1. Altering one building entrance
  2. Altering one existing toilet room
  3. Altering existing elevators
  4. Altering existing steps
  5. Altering existing handrails

Alterations solely for the purpose of barrier removal undertaken pursuant to the requirements of the Americans With Disabilities Act (Public Law 101-336, 28 C.F.R, section 36.304) or the accessibility requirements of this code consisting of one or more of the following items shall be limited to the actual scope of work of the project and will NOT “Trigger” other requirements:

  1. Installing ramps
  2. Making curb cuts in the sidewalks and entrances
  3. Repositioning shelves
  4. Rearranging tables, chairs, vending machines, display racks, and other furniture.
  5. Repositioning telephones
  6. Adding raised markings on elevator control buttons
  7. Installing flashing alarm lights
  8. Widening doors
  9. Installing offset hinges to widen doorways
  10. Eliminating a turnstile or providing an alternative accessible route
  11. Installing accessible door hardware
  12. Installing grab bars in toilet stalls
  13. Rearranging toilet partitions to increase maneuvering space
  14. Insulating lavatory pipes under sinks to prevent burns
  15. Installing a raised toilet seat
  16. Installing full length bathroom mirror
  17. Repositioning the paper towel dispenser in restroom
  18. Creating designated accessible parking spaces
  19. Removing high-pile, low density carpeting

Alterations of existing parking lots by resurfacing and/or restriping, replacement of signs or identification devices, heating, ventilation, air conditioning, re-roofing, electrical work not involving placement of switches and receptacles, cosmetic work such as painting, equipment, computer terminals and office equipment shall be limited to the actual scope of work and does not “trigger” the requirements for additional upgrades.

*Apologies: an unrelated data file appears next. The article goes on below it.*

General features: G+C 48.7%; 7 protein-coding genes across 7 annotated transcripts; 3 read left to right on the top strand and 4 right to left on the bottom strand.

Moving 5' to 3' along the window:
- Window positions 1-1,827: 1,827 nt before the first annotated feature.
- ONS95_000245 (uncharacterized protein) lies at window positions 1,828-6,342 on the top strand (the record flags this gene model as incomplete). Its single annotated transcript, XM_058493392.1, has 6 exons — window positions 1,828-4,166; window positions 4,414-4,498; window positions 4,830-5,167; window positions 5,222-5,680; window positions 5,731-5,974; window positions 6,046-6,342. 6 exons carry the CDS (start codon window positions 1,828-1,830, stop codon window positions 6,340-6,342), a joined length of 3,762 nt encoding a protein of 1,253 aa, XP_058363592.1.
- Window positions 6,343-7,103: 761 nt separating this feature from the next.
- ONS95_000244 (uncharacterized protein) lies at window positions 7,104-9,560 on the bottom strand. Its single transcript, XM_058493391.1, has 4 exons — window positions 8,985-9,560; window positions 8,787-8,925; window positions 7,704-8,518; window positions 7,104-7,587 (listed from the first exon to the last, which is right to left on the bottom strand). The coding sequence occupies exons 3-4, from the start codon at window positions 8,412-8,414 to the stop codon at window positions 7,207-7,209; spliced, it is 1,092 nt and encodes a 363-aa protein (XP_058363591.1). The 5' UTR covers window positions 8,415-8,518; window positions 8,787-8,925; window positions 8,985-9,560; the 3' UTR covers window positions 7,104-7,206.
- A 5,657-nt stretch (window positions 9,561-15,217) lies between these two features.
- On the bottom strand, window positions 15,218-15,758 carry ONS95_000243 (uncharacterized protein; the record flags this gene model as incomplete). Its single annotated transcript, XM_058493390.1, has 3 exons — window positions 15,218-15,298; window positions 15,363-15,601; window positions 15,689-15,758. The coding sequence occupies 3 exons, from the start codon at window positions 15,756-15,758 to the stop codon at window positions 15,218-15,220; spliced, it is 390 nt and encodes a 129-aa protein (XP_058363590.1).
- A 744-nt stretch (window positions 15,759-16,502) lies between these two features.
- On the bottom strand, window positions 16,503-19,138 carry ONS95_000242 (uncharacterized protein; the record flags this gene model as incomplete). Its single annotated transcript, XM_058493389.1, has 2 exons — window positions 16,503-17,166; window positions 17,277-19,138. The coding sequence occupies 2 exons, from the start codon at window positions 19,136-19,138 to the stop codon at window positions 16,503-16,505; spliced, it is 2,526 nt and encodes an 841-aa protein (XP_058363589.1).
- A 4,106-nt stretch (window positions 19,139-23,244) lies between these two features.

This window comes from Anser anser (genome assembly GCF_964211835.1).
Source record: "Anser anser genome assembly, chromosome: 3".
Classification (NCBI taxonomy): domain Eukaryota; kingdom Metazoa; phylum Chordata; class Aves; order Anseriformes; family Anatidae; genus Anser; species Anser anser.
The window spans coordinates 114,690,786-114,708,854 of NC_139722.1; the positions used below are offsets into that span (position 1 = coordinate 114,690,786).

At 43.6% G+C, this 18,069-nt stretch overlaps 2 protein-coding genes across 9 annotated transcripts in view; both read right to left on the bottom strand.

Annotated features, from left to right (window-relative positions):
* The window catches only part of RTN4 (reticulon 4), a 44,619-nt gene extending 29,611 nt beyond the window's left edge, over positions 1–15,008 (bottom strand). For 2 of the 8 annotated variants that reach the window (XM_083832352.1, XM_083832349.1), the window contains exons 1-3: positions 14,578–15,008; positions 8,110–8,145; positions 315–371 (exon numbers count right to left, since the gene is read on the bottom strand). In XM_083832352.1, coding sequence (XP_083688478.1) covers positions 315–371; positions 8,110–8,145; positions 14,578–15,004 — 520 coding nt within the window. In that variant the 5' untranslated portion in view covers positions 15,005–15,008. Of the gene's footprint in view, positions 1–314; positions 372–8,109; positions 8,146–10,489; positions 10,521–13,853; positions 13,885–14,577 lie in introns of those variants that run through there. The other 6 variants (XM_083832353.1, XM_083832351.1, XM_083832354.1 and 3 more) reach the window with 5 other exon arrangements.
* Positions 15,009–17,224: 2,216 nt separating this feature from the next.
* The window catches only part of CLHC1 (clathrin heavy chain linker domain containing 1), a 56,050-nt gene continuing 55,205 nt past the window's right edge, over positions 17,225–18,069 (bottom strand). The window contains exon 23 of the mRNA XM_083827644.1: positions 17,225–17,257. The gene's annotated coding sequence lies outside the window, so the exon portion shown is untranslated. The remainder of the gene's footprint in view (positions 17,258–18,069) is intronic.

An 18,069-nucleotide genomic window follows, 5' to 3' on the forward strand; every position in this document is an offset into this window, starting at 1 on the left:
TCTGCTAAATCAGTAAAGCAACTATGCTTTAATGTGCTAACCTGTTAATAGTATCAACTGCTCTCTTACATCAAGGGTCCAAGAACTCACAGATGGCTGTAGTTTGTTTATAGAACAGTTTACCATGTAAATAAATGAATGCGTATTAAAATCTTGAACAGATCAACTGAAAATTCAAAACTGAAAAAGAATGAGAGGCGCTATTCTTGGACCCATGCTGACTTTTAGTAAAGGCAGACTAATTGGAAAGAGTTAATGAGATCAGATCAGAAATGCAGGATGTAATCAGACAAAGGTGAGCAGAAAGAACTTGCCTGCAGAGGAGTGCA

I know that was a mouthful, but I had to get this out there. Stay tuned for the rest of this series that will focus on other changes to the new 2013 California Building Code that takes effect in January 2014.

Our offices receive numerous calls every week from clients asking about many of these codes and requirements, and we experience first hand the break down that occurs between architects, contractors and the local building agencies when dealing with these issues.

As always, we welcome your call or email if we can assist you.  We look forward to hearing from you!

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One Response to “Changes On The Way For California’s New 2013 Building Code – Part 1 of 6”

  1. Rodolfo de Hoyos December 25, 2013 at 1:27 pm #

    Does the new regulations/law state whether all mercantile businesses are required to allow access under title I and title III three of the ADA to bathroom facilities as an occupant of the business whether or no they off public restrooms?